(The following is an excerpt from an original short story, which is available in full here.)
We walked outside and jumped into Uncle Harmon’s truck, a pale blue pickup with a touch of rust around the wheel wells. It had a cloth bench seat with a grey seat cover that looked like a knitted sweater. It had all the finest AM radio stations, and the panel on the driver’s side door was gone so that all the inner parts were showing. If you had asked Uncle Harmon, he would’ve told you that it had power windows, in that it took some power to roll them down.
“Well, we couldn’t get the defrost fixed,” he said, after we had gotten into the truck. “But, we did get the heater to start working, so I reckon we’ll be set.”
He smiled at me, and I returned it.
“Now,” he said, “whaddya say we get us a bite to eat?”
Rudy’s, as it turns out, was not on the way. I didn’t know the way to Kentucky, but I did know the way to Rudy’s, and it turns out that they were in two separate directions. Rudy’s wasn’t much more than a gas station market. It only had two pumps outside, and the inside was fairly small as well. It had a fairly good selection of chewing tobacco, or so I assumed seeing as I always saw someone leaving with a few pouches in hand. The only place to sit and eat was a chair in front of one of the two aisles, and it was always occupied, usually by someone who wasn’t eating.
The breakfast they served consisted of anything they could fit on a biscuit: eggs, bacon, sausage, country ham, city ham, pork tenderloin, chicken breast, and any type of cheese you wanted as long as it was American.
I followed Uncle Harmon inside, passing a man coming out the other door.
“Whaddya know good, Harmon? Finally got cold on us huh?” he said as he kept walking.
“Yes sir,” said Uncle Harmon, “and not a minute too soon.”
Uncle Harmon led the way over to the biscuit display. I read all the tags on the biscuits wrapped in aluminum foil, looking for country ham. Uncle Harmon got a sausage biscuit and told me to go get us both something to drink.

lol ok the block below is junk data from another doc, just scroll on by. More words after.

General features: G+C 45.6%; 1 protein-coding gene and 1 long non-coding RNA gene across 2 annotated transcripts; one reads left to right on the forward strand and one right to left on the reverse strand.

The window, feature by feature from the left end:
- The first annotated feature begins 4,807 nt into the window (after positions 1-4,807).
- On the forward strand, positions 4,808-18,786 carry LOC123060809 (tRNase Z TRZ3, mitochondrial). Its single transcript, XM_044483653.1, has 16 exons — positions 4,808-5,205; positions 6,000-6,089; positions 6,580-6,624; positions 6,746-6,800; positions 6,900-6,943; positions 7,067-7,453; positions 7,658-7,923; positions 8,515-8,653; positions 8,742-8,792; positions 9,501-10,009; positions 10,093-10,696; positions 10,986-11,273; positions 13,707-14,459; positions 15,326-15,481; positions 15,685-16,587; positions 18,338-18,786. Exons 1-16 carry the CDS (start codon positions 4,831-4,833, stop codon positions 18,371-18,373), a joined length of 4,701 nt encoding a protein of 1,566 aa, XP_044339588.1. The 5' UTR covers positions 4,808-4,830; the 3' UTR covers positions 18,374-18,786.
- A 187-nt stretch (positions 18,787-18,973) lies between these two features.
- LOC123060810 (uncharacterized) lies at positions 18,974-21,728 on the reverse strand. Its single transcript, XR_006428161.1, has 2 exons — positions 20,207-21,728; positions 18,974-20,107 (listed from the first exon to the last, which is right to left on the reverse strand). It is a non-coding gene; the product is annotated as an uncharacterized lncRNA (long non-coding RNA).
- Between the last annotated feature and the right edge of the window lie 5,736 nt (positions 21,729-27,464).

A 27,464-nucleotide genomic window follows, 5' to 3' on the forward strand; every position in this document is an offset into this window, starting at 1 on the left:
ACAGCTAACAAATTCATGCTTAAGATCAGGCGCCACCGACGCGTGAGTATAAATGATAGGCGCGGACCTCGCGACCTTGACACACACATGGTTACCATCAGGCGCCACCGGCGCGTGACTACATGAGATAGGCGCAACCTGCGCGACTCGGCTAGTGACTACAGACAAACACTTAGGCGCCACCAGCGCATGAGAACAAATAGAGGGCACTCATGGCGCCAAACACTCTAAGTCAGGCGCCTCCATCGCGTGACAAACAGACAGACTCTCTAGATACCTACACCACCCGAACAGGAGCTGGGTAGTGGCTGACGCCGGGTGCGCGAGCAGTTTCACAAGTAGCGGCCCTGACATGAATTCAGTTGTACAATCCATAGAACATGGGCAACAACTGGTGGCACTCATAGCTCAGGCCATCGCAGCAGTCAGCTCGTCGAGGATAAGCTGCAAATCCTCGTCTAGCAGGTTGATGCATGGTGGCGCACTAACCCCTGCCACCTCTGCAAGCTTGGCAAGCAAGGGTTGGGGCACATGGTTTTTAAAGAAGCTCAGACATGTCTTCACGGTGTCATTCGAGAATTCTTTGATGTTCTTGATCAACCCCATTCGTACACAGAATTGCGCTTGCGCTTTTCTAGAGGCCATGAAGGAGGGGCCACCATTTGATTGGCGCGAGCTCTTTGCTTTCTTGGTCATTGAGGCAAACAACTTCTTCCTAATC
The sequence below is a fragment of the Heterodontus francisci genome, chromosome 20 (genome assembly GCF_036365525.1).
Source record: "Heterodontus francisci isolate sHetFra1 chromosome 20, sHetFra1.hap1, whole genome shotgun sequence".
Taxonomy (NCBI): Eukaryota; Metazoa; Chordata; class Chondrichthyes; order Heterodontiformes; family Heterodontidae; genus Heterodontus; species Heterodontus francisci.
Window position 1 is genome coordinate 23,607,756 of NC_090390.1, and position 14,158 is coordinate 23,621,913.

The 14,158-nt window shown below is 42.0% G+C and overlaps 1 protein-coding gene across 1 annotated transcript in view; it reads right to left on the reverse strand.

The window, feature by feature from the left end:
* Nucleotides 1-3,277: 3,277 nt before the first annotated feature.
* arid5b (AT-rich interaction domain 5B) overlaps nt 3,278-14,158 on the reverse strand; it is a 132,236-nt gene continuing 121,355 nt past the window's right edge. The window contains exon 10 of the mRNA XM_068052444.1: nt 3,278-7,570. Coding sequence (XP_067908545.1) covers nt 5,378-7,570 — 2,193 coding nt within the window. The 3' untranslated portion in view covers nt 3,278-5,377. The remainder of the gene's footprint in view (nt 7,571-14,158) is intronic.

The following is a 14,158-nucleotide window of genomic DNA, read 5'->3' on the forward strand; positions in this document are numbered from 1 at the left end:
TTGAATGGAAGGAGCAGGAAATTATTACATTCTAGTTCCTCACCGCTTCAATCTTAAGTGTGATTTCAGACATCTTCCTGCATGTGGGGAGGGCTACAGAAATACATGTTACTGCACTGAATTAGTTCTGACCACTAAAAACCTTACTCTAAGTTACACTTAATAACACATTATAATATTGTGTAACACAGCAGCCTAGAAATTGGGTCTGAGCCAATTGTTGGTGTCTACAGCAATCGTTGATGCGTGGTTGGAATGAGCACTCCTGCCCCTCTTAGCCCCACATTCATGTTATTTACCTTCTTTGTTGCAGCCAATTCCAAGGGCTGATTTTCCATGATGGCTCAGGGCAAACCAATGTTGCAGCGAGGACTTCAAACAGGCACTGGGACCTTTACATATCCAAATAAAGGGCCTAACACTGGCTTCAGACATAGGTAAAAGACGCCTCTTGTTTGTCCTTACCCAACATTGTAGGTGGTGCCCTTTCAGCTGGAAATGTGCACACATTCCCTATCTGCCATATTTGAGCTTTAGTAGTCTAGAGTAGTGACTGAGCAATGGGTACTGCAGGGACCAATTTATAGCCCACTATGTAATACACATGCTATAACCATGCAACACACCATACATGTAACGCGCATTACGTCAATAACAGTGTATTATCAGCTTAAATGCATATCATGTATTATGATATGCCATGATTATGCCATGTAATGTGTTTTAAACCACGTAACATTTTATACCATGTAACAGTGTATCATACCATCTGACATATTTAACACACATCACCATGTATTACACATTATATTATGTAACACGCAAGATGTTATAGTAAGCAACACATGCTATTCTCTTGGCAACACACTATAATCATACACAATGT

Rudy Rudolph, the owner, was standing behind the counter. I had my doubts as to whether or not Rudy was his real name, but I had never heard anyone call him by another name, and I was too afraid to ask myself. He was a small man, with hair only on the sides of his head. He was bald on the top of his head expect for six or seven strands that were always combed over from one side to the other. He wore tiny glasses that were so thin, I couldn’t help but inspect them each time to see if there were even any lenses in them. His shoulders were always slouched and his head was always tilted down, with his eyes tilted up at everyone.
The woman fixing the biscuits looked tougher than Mr. Rudy in every way. I assumed she was his wife, because I never saw anyone else back there, but I also never heard them say two words to each other.
“You want any jelly for your biscuit, hun?” she asked, looking at me.
I couldn’t imagine jelly on country ham.
“No ma’am,” I said.
She slid the biscuits over to the counter where Mr. Rudy was standing.
“Well Rudy,” said Uncle Harmon, “did you ever find your dog?”
He nodded his head, keeping his eyes lifted up at Uncle Harmon all the while.
“Them Bryant boys brought him over in the back of their pickup,” he said. “Said they right near killed him.”
“Is that right?” said Uncle Harmon, smiling and lifting his eyebrows.
“Said he tore loose the gate off their chicken pen and let eight hens get out,” said Mr. Rudy. “Said he killed every one of em.”
Uncle Harmon laughed. Mr. Rudy only grinned, a sly grin that would’ve looked mischievous on anyone else. It had a natural look on him.
“Sounded to me like them chickens weren’t too bright,” he said. “I’da thought they could get away from old Booner. He’s half blind you know.”
“Blind?” said Uncle Harmon.
“Blind as a bat since the day I got him,” said Mr. Rudy. “He’s got one eye that’s just clear all the way around. Looks like a marble.”
“Well I’ll be dern,” said Uncle Harmon.
He rang up the biscuits and drinks and let Uncle Harmon grab them.
“Ya’ll getting into much today?” asked Mr. Rudy.
Uncle Harmon dropped his head a bit and smiled.